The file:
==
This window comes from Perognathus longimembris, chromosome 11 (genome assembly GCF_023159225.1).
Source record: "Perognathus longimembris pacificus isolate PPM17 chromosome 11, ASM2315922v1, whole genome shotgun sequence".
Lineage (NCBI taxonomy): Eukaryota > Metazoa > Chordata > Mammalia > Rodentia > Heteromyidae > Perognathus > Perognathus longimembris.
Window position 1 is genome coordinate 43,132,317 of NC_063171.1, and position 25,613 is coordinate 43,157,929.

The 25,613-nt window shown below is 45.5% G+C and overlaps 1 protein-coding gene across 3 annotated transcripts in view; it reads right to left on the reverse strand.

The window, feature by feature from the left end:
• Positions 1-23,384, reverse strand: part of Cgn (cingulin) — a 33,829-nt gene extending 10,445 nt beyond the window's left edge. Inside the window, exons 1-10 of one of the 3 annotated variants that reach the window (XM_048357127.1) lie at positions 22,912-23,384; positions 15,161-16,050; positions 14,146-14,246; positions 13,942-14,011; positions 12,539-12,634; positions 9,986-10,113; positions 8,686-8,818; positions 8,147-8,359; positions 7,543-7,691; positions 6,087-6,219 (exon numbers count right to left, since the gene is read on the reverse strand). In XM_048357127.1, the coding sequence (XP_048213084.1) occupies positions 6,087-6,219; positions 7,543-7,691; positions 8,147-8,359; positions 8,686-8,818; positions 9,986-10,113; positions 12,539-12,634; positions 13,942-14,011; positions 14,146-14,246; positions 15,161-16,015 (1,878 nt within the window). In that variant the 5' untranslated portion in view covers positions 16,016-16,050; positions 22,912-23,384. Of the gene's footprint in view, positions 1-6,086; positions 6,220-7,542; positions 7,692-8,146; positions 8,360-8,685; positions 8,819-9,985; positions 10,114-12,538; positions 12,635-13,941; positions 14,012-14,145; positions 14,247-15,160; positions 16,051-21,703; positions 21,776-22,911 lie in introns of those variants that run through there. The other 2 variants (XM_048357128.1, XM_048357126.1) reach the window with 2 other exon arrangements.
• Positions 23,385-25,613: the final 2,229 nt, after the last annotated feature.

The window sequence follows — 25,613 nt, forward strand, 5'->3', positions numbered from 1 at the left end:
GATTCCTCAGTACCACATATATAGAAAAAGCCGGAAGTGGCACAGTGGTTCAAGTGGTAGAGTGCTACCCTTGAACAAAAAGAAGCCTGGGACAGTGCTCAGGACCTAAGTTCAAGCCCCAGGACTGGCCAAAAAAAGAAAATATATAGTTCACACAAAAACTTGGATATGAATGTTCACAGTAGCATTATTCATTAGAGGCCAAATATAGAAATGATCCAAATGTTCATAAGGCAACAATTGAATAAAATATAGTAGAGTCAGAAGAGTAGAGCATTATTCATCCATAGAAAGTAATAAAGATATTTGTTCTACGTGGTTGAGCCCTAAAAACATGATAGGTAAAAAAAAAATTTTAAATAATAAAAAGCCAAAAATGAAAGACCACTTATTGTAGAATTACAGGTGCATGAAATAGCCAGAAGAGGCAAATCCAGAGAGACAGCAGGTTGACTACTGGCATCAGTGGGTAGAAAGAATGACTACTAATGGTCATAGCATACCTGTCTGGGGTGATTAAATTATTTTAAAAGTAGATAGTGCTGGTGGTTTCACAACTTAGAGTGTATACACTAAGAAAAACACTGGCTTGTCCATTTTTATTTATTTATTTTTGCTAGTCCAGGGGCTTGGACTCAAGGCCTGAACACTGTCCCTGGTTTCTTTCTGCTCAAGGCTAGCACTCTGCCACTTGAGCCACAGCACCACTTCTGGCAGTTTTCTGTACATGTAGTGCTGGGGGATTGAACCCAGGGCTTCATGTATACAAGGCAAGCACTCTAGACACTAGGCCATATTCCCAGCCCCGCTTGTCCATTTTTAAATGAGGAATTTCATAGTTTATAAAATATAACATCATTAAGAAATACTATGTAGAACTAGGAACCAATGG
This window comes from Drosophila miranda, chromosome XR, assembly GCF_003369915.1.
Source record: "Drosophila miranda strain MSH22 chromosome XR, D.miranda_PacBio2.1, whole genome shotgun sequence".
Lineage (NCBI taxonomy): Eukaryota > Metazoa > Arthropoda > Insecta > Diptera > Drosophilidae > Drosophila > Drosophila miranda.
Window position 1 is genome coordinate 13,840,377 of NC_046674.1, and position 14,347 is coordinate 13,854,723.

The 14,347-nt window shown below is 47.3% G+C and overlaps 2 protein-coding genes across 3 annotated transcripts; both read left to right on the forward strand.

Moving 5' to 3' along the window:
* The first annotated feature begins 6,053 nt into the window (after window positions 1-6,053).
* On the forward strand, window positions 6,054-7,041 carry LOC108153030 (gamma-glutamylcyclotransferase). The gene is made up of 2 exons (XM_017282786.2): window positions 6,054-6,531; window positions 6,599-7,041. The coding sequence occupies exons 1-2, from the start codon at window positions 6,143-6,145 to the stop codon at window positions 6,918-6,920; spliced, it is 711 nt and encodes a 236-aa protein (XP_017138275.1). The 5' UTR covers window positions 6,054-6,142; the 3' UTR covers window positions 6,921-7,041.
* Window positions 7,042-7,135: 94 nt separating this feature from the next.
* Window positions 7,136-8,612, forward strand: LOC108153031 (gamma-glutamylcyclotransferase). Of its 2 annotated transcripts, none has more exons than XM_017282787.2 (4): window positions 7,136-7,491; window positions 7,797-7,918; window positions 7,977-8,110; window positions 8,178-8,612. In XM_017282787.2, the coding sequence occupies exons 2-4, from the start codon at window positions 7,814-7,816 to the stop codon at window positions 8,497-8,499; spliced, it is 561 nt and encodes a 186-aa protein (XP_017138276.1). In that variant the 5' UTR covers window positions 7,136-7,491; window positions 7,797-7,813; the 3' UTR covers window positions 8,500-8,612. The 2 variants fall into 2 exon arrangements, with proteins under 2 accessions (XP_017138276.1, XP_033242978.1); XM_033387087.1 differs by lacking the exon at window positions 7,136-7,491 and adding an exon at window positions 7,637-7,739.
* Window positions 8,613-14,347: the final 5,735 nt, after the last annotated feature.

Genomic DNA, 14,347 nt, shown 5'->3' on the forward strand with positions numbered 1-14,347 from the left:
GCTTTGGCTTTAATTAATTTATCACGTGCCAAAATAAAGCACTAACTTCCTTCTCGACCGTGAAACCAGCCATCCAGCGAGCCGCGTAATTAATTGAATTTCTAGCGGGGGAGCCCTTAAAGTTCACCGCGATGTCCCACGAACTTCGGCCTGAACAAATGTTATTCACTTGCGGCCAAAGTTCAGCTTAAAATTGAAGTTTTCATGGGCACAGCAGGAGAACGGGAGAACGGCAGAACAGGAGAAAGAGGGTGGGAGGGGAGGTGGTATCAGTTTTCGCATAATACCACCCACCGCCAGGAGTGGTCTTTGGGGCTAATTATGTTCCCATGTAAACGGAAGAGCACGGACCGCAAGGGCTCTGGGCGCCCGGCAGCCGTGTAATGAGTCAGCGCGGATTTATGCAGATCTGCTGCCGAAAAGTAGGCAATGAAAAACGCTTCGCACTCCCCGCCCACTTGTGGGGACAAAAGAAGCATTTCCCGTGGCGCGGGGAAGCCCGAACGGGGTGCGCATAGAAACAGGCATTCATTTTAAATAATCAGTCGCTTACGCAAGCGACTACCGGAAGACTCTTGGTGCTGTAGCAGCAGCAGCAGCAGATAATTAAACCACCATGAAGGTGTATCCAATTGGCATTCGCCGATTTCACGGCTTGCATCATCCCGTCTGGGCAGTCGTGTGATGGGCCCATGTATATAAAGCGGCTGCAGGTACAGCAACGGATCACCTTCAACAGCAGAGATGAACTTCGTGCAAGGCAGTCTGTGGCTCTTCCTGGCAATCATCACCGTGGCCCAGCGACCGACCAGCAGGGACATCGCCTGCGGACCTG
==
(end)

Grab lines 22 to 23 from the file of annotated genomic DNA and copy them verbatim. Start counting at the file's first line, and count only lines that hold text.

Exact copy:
Genomic DNA, 14,347 nt, shown 5'->3' on the forward strand with positions numbered 1-14,347 from the left:
GCTTTGGCTTTAATTAATTTATCACGTGCCAAAATAAAGCACTAACTTCCTTCTCGACCGTGAAACCAGCCATCCAGCGAGCCGCGTAATTAATTGAATTTCTAGCGGGGGAGCCCTTAAAGTTCACCGCGATGTCCCACGAACTTCGGCCTGAACAAATGTTATTCACTTGCGGCCAAAGTTCAGCTTAAAATTGAAGTTTTCATGGGCACAGCAGGAGAACGGGAGAACGGCAGAACAGGAGAAAGAGGGTGGGAGGGGAGGTGGTATCAGTTTTCGCATAATACCACCCACCGCCAGGAGTGGTCTTTGGGGCTAATTATGTTCCCATGTAAACGGAAGAGCACGGACCGCAAGGGCTCTGGGCGCCCGGCAGCCGTGTAATGAGTCAGCGCGGATTTATGCAGATCTGCTGCCGAAAAGTAGGCAATGAAAAACGCTTCGCACTCCCCGCCCACTTGTGGGGACAAAAGAAGCATTTCCCGTGGCGCGGGGAAGCCCGAACGGGGTGCGCATAGAAACAGGCATTCATTTTAAATAATCAGTCGCTTACGCAAGCGACTACCGGAAGACTCTTGGTGCTGTAGCAGCAGCAGCAGCAGATAATTAAACCACCATGAAGGTGTATCCAATTGGCATTCGCCGATTTCACGGCTTGCATCATCCCGTCTGGGCAGTCGTGTGATGGGCCCATGTATATAAAGCGGCTGCAGGTACAGCAACGGATCACCTTCAACAGCAGAGATGAACTTCGTGCAAGGCAGTCTGTGGCTCTTCCTGGCAATCATCACCGTGGCCCAGCGACCGACCAGCAGGGACATCGCCTGCGGACCTG